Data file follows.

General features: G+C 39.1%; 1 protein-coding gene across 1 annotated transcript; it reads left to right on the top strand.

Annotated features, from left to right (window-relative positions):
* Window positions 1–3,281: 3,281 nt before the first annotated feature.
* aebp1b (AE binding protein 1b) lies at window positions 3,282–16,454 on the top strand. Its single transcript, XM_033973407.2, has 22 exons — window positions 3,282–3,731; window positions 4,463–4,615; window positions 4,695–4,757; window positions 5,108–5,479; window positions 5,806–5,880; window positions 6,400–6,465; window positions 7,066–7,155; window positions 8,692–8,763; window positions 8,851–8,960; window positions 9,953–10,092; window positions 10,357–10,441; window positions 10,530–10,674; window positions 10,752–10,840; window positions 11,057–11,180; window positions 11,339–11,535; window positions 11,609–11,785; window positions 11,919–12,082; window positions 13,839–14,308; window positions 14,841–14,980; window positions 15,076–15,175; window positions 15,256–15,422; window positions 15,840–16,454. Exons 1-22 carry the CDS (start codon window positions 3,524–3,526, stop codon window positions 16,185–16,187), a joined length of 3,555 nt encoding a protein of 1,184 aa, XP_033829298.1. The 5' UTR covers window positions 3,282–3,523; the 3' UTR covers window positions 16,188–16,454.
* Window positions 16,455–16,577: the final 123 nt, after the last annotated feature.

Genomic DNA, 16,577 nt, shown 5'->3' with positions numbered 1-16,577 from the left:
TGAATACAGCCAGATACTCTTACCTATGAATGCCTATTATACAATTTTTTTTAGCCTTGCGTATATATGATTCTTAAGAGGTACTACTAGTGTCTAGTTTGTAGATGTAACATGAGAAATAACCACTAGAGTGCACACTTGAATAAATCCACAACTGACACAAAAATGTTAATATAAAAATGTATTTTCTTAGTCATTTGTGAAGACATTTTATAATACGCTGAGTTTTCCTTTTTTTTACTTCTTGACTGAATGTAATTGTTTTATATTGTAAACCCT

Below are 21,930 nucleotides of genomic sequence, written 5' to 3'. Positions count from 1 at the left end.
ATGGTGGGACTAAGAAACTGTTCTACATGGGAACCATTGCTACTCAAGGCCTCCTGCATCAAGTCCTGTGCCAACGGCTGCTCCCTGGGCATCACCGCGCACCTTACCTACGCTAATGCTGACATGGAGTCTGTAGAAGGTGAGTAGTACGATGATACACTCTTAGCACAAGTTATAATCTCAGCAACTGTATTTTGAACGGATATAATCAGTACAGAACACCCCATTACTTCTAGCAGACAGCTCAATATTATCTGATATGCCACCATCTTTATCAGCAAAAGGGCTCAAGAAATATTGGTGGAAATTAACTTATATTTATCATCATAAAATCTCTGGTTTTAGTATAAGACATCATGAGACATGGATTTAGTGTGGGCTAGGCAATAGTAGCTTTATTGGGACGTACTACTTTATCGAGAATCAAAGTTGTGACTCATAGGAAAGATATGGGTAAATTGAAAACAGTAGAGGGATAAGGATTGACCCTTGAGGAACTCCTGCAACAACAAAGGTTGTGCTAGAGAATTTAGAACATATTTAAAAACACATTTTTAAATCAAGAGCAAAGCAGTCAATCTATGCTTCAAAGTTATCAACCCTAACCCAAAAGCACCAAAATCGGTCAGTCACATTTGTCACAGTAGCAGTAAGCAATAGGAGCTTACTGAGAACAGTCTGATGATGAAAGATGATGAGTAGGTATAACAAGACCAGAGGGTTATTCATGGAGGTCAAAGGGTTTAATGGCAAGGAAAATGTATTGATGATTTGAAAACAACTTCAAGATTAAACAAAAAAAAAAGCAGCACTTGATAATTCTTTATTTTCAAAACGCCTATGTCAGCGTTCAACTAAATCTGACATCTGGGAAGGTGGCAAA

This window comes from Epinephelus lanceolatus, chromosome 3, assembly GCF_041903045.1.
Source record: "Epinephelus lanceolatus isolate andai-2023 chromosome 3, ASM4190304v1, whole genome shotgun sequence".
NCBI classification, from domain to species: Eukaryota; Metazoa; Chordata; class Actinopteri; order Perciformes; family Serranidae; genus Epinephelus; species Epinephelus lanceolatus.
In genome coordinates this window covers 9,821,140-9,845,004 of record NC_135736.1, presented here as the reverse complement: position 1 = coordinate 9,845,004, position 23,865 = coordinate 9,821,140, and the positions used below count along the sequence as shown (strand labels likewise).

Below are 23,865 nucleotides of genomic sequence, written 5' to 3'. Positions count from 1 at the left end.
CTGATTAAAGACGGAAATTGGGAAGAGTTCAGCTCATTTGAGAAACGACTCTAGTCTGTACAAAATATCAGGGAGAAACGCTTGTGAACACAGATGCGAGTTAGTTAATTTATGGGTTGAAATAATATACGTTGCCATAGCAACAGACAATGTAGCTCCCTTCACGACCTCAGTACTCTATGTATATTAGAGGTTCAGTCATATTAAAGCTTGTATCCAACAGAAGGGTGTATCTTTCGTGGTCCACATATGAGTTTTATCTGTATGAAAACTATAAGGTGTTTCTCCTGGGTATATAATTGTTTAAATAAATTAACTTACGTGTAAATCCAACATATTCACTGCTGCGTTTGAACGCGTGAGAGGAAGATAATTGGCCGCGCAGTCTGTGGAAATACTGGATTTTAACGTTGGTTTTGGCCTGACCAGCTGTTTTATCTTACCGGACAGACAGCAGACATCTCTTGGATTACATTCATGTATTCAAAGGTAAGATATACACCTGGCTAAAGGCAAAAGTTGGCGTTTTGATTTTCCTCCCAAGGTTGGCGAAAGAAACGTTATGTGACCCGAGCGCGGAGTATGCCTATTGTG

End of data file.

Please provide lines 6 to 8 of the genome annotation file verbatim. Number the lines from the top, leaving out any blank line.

Genomic DNA, 16,577 nt, shown 5'->3' with positions numbered 1-16,577 from the left:
TGAATACAGCCAGATACTCTTACCTATGAATGCCTATTATACAATTTTTTTTAGCCTTGCGTATATATGATTCTTAAGAGGTACTACTAGTGTCTAGTTTGTAGATGTAACATGAGAAATAACCACTAGAGTGCACACTTGAATAAATCCACAACTGACACAAAAATGTTAATATAAAAATGTATTTTCTTAGTCATTTGTGAAGACATTTTATAATACGCTGAGTTTTCCTTTTTTTTACTTCTTGACTGAATGTAATTGTTTTATATTGTAAACCCT

Below are 21,930 nucleotides of genomic sequence, written 5' to 3'. Positions count from 1 at the left end.